Custom Search

Share MMA News

Share Share

Sunday, September 13, 2009

Ultimate Fighter 10 "TUF 10" cast member Jon Madsen's road to UFC already crossed Brock Lesnar

Jon Madsen's first meeting with Brock Lesnar displayed the elements that would later make him one of the most intriguing up-and-coming heavyweights in mixed-martial-arts.Even though they were only in high school.Madsen was a freshman at Dolan High School in South Dakota, which was separated by about 45 minutes from Lesnar's town. That made the heavyweight wrestlers competitors in a high school event, and Lesnar, two years older, beat Madsen.Then the fireworks came."It's a funny story; I'm sure Brock still remembers," Madsen said. "The dual was over, and I look over and see my brother and him exchanging words, and I see him push off my brother. I grabbed my headgear and I whipped it at his head, but the coaches grabbed us before anything else happened. The whole crowd went nuts."Madsen used the same intensity to became a national champion college wrestler before earning his chance on "The Ultimate Fighter 10," which debuts next week on Spike TV. Still relatively inexperienced in the MMA world at 3-0, Madsen brings the toughness of small-town upbringing (his graduating class included eight people) and the support of an association with Matt Hughes to the popular reality show.Always one of the smaller heavyweights during his wrestling career, Madsen developed his athleticism to battle the bigger, sometimes stronger competitors. The same goes for life in the "TUF" house, where his small-town, laid-back personality sometimes clashed with the more brash personalities."The feedback I've gotten from the crew who worked on the show before is that they had so much good stuff the thought about extending it for an episode or two," Madsen said. "There's definitely some drama and some crazy drunk moments."Small-town scrapperDespite the lack of bodies at Madsen's South Dakota high school, there was no lack of enthusiasm for sports. On the wrestling team, for instance, there were 20 participants.Madsen had been involved in wrestling since age 4, and his parents transported him and his brothers to tournaments throughout the state. In third grade he was already 92 pounds. By the sixth grade, he had his first experience with understanding his size and strength."It was a regional tournament, and there was a kid there who was supposed to be good," Madsen said. "I picked him up a couple times, and some of the high school guys who were officials ran over because they thought I was gonna body slam him."He quit wrestling right then, and I thought, 'I might be good at this.'"He got better. Even though he was relatively small at about 205 pounds by the eighth grade, Madsen was put into the heavyweight role by a coach who wanted bragging rights against a neighboring town."They were at a meeting and that guy was talking up his heavyweight," Madsen said. "So he said, 'Screw it, I'll move you up.' I ended up pinning the kid, even though he was a senior and I was in the eighth grade. So I stayed up there."I've always been in better shape than the bigger guys, in good condition, better with technique."Madsen eventually left his town of about 400 for the seemingly booming metropolis of Brookings, S.D., which mushroomed to 20,000 in population when South Dakota State was in session. By his sophomore year, Madsen was the NCAA Division II national champion, and he became a three-time All-American at the school.His small-town roots made him more personable than some, and to this day he waves to people while driving past. But that doesn't mean he didn't find his share of troubles before his MMA career arrived.An outlet for roughnessAfter college, Madsen was searching for an appropriate path."I was on a destructive path," Madsen said. "I was drinking and partying and doing things to occupy my time. I wasn't focusing on any goals, I ended up in some prison for some stupid (expletive)."I finally had enough. I always liked competing and being in shape, working hard, and I thought, 'Why am I doing this?' "A friend told Madsen about a gym nearby, so in February 2007 he entered the world of MMA. It turns out that gym belonged to another guy with a wrestling background, Matt Hughes, and Madsen took to the training.MMA was an appropriate outlet for Madsen's aggressiveness."What can I say," Madsen said, "I like hitting people."Just three months after starting his training, Madsen took his first fight, which was also his professional debut. Even though he didn't know some of the specific moves and techniques of martial arts, Madsen relied on his aggressiveness.It paid off. He earned his first victory by knockout in 1:30."I was using more instincts than technique," Madsen said. "I was just trying to knock the guy's head off."After two more wins, Madsen got his chance with the "TUF 10" tryout in Seattle. His association with Hughes didn't hurt, but organizers liked his mix of athleticism, personality and toughness. Then, once he got on the show, Madsen was in a house with other big-bodied men like him. But don't think that a mass gathering of heavyweights necessarily means there was more aggressiveness."(Big guys) are probably some of the most laid back guys," Madsen said. "They've always been the big guy, so they didn't have to prove they were tough; they were intimidating because of their size."We were all there for the same thing, to compete."Like Madsen has been doing since he was the biggest third-grader around.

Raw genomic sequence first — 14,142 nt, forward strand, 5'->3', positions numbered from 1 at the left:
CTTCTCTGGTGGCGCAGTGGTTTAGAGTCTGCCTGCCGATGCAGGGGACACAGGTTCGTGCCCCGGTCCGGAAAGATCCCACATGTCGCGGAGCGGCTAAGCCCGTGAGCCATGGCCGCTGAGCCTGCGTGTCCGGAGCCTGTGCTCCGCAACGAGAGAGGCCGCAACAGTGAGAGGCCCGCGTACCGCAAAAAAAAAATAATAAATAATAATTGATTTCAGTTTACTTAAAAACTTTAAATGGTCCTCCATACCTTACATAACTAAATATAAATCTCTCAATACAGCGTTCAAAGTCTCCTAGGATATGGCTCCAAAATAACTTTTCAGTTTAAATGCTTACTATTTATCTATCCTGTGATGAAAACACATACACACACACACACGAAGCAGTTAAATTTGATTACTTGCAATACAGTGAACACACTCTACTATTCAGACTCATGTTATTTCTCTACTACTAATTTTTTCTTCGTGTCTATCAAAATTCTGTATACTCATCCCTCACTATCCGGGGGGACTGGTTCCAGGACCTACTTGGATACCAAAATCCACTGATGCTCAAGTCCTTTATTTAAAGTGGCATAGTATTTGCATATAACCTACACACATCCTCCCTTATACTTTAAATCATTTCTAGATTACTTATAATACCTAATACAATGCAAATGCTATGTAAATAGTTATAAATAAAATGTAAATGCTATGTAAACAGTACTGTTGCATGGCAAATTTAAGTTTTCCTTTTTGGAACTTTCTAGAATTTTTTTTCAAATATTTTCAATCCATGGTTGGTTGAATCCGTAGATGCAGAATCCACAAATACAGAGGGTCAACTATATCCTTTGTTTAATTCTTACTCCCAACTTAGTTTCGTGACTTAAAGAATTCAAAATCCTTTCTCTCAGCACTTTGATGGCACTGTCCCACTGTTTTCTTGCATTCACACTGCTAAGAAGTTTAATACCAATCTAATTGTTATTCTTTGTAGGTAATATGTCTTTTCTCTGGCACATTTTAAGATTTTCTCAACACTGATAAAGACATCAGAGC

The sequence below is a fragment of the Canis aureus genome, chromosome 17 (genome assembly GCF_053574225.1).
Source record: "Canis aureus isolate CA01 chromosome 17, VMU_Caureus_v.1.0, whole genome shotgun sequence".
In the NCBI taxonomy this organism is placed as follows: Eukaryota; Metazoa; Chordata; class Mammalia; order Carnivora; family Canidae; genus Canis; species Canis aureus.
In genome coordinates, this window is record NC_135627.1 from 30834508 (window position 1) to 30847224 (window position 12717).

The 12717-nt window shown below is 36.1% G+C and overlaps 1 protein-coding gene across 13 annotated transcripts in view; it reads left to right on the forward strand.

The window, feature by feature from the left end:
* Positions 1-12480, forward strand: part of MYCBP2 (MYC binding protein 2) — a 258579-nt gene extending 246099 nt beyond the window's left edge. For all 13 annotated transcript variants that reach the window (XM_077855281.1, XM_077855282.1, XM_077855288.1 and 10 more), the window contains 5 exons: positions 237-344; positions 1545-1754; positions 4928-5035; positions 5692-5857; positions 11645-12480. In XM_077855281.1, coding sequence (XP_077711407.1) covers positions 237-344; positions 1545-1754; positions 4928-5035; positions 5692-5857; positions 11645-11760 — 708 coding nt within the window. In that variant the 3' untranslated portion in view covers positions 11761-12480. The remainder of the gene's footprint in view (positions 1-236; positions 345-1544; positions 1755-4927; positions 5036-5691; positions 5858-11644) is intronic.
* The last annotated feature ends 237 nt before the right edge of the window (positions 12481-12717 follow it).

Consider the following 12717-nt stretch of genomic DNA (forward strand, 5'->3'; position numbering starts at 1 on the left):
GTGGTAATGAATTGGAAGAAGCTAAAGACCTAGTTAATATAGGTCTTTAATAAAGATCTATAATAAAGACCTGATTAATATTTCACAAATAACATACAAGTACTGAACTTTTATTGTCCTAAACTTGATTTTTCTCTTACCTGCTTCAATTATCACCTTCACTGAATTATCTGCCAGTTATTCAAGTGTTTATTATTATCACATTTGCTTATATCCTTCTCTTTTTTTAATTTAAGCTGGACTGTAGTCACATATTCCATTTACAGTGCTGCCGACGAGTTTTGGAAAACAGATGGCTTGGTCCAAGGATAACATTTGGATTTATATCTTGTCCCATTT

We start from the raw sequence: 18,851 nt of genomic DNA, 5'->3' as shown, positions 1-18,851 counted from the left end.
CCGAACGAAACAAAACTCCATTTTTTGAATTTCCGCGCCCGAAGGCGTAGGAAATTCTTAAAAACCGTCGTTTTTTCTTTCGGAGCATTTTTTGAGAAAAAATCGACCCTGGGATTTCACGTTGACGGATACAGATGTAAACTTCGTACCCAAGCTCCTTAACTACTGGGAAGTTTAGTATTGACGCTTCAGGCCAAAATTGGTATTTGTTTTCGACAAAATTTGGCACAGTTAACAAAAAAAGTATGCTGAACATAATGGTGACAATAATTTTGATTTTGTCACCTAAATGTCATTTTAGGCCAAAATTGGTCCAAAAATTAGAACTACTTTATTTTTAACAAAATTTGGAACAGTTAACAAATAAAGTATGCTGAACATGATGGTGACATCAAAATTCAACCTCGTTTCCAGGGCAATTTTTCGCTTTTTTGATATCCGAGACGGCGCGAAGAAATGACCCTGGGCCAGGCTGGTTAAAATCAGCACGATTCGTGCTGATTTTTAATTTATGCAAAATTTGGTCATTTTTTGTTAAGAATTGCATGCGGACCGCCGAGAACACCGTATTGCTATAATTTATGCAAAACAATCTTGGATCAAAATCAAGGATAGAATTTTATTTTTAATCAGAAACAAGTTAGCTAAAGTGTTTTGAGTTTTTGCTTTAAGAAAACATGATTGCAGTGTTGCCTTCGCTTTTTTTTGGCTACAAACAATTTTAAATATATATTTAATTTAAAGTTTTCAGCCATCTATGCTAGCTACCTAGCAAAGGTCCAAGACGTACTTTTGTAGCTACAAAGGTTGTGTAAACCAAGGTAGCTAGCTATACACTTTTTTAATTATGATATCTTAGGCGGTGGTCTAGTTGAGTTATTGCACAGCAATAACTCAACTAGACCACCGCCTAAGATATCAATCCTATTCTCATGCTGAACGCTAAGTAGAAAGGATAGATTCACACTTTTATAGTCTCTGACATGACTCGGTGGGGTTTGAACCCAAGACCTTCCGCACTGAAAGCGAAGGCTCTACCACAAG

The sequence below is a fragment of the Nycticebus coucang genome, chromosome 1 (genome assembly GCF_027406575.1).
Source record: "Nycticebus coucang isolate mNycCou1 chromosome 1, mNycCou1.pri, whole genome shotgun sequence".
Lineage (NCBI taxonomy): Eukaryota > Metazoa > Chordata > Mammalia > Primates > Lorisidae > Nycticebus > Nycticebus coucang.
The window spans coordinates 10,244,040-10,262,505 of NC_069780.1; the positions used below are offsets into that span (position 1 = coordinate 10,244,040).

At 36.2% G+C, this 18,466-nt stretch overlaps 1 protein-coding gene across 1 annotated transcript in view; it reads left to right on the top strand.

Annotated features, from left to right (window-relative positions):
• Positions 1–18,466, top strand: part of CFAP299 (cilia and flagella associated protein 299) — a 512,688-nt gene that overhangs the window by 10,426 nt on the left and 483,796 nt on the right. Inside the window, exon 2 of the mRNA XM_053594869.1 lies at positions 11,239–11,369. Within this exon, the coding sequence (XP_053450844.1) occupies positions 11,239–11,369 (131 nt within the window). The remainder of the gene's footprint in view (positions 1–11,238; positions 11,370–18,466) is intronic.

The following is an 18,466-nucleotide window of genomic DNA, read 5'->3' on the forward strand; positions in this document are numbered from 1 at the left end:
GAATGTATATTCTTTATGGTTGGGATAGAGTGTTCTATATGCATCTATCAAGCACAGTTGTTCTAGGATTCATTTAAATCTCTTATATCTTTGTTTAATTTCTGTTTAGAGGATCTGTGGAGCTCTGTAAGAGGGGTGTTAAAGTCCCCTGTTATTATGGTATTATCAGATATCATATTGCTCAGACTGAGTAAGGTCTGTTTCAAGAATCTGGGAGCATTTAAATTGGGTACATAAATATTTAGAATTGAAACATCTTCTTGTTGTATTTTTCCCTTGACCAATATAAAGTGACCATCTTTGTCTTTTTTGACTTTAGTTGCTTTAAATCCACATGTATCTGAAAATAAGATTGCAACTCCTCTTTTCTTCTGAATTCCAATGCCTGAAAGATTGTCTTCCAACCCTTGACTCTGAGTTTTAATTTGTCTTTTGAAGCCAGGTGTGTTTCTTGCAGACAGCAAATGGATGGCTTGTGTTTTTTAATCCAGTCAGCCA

Shop Amazon Deals